Here's why I don't want to 'blend' my families

Classifying my family as "complicated" is an understatement.

Here's why I don't want to 'blend' my families

When I make my favorite smoothie, I toss a banana, peanut butter, almond milk and ice in a blender and press a button to combine. In less than one minute, all of the components — delectable in their own right—blend seamlessly into something better than they were before.

There's no drama. There's no push-and-pull. There's no defection. There's no accusations, tantrums, or name-calling. (My blender is always well-behaved). It's just effortless blending—the complete opposite of what happens when two families unite.

I have made not one—but two—attempts at blending families. Here's a CliffsNotes version: My ex-husband, now deceased, was a widower with a young daughter when I met him. We had a child together and tried to "blend," but got divorced for various reasons.

Fast forward to my husband now, my forever guy. He has a son, age 11, from a previous relationship, and we have him full-time. I have my son, age 9, full-time and a close relationship with my bonus daughter, age 22, from my former marriage.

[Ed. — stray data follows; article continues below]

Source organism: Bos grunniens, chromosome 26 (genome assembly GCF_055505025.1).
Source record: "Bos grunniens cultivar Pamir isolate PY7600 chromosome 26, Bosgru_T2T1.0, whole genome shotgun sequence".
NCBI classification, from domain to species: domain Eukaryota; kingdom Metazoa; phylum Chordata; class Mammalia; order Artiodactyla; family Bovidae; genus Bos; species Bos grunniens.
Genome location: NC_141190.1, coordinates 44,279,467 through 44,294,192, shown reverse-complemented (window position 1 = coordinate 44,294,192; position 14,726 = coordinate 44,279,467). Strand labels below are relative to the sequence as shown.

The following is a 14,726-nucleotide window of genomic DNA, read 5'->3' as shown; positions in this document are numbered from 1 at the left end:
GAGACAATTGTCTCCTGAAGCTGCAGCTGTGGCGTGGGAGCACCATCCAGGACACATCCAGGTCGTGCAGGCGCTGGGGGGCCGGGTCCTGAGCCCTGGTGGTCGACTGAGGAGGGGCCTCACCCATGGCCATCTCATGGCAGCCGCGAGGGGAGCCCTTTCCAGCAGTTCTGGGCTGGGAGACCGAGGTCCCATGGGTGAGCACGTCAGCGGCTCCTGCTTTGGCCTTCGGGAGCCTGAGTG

Classifying my family as "complicated" is an understatement.

Every day, my husband and I try to mesh two fiercely independent, spirited, self-assured boys together. Both were the crowned princes pre-engagement, with a parent devoted to fulfilling every need, every whim, (almost) every wish. Getting them on the same wavelength often clocks in at an I-want-to-run-away-from-home-right-now level of difficulty. My boys either love or hate each other, depending on the day—and that's without factoring my self-sufficient college grad into the daily mix.

All of my family members are distinct versions of the same personality but with varying backgrounds and backstories …and that always keeps things interesting. No one is shy or reserved. No one backs down. No one is unsure of who they are as a person. For us, blending is not only an unattainable goal but also an undesirable one.

The very definition of blend—"to combine or associate so that the separate constituents or the line of demarcation cannot be distinguished"—is offensive when it comes to individuals tasked with creating one family unit.

Why should anyone have to sacrifice key components of their personality to blend? Why would we want to make our differences indistinguishable? Why are we, as parents and bonus parents, carrying the weight of this expectation on our already weary shoulders? Why do we strive to be #happilyblended?

Regardless of the Instagrammable moments we're bombarded with, of shiny, happy blended families holding hands (the celeb couple of the moment, J. Lo and A-Rod, comes to mind), I know those images represent snippets of time, not everyday reality.